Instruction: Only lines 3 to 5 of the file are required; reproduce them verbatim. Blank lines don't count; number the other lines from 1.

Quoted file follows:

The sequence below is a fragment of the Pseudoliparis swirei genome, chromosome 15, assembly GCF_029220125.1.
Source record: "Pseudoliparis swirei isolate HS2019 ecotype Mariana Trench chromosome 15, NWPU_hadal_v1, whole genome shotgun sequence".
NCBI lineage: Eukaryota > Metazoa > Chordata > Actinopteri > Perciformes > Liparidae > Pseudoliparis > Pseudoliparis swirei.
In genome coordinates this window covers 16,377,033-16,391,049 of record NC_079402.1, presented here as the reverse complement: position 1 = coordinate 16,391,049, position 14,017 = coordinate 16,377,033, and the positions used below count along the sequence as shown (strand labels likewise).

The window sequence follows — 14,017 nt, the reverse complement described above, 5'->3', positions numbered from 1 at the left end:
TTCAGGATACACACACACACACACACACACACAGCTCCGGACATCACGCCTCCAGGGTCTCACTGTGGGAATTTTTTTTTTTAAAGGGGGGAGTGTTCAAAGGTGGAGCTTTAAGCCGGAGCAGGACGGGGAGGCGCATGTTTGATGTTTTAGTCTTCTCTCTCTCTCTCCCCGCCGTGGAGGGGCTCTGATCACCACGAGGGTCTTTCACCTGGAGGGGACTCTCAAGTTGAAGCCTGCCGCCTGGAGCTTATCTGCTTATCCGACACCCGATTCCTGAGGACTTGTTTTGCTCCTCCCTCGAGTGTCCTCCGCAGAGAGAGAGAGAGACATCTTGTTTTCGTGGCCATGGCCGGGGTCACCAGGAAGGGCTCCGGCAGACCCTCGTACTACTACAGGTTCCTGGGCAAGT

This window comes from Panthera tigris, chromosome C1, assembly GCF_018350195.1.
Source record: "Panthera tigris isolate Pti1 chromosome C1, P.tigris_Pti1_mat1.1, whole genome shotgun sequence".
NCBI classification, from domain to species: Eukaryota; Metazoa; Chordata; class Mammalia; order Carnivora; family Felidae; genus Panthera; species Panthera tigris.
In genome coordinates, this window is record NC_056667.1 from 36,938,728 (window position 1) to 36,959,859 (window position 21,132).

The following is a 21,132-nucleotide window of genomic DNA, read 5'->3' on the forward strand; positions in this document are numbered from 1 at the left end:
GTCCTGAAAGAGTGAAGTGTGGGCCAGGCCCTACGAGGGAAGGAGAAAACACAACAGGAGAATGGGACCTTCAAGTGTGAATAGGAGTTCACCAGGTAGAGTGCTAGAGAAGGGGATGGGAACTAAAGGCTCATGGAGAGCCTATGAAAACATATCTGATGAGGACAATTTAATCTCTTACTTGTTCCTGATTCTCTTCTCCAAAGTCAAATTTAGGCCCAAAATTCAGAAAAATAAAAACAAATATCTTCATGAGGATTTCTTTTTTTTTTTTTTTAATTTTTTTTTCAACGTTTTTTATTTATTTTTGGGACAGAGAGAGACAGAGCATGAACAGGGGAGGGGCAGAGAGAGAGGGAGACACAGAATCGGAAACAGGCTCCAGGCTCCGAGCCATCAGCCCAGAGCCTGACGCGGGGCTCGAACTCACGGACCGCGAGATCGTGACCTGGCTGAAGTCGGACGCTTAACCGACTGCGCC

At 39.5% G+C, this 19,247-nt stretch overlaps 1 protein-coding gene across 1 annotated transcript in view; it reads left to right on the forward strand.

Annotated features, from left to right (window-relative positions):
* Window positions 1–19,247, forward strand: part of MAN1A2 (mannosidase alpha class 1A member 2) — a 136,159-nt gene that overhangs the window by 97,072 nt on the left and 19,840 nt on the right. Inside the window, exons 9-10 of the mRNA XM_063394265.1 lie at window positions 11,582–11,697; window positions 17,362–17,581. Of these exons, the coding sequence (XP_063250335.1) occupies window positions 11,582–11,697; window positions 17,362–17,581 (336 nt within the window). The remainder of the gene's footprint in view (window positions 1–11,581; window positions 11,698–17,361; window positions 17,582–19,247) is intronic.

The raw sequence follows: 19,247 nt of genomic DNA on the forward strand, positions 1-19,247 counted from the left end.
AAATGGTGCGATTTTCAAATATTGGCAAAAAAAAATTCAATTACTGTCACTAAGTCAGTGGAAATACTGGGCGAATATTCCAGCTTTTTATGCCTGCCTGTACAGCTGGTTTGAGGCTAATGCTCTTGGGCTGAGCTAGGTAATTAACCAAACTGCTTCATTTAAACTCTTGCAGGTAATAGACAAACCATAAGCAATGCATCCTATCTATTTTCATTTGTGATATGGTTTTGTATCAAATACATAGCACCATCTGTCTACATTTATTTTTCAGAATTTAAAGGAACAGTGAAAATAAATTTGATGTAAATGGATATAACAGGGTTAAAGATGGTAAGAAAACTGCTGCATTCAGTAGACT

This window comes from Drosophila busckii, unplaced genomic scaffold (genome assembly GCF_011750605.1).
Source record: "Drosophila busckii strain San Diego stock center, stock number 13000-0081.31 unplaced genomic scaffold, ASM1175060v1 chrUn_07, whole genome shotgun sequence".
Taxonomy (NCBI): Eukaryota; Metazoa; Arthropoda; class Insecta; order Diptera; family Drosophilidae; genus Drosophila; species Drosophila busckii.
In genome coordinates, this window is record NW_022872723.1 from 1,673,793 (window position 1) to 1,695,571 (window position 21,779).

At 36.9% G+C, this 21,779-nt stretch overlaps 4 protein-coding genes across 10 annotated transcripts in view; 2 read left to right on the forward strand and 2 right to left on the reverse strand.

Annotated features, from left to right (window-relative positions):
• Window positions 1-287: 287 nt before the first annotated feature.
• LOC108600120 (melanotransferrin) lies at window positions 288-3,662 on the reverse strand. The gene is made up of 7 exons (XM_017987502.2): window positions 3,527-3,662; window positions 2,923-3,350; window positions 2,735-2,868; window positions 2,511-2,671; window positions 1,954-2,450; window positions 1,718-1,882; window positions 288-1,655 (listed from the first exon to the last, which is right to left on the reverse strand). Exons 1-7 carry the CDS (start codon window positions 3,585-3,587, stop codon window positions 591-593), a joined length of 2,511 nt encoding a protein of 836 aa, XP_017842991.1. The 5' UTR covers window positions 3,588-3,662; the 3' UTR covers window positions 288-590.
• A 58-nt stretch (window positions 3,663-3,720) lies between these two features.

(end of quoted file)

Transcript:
NCBI lineage: Eukaryota > Metazoa > Chordata > Actinopteri > Perciformes > Liparidae > Pseudoliparis > Pseudoliparis swirei.
In genome coordinates this window covers 16,377,033-16,391,049 of record NC_079402.1, presented here as the reverse complement: position 1 = coordinate 16,391,049, position 14,017 = coordinate 16,377,033, and the positions used below count along the sequence as shown (strand labels likewise).

The window sequence follows — 14,017 nt, the reverse complement described above, 5'->3', positions numbered from 1 at the left end: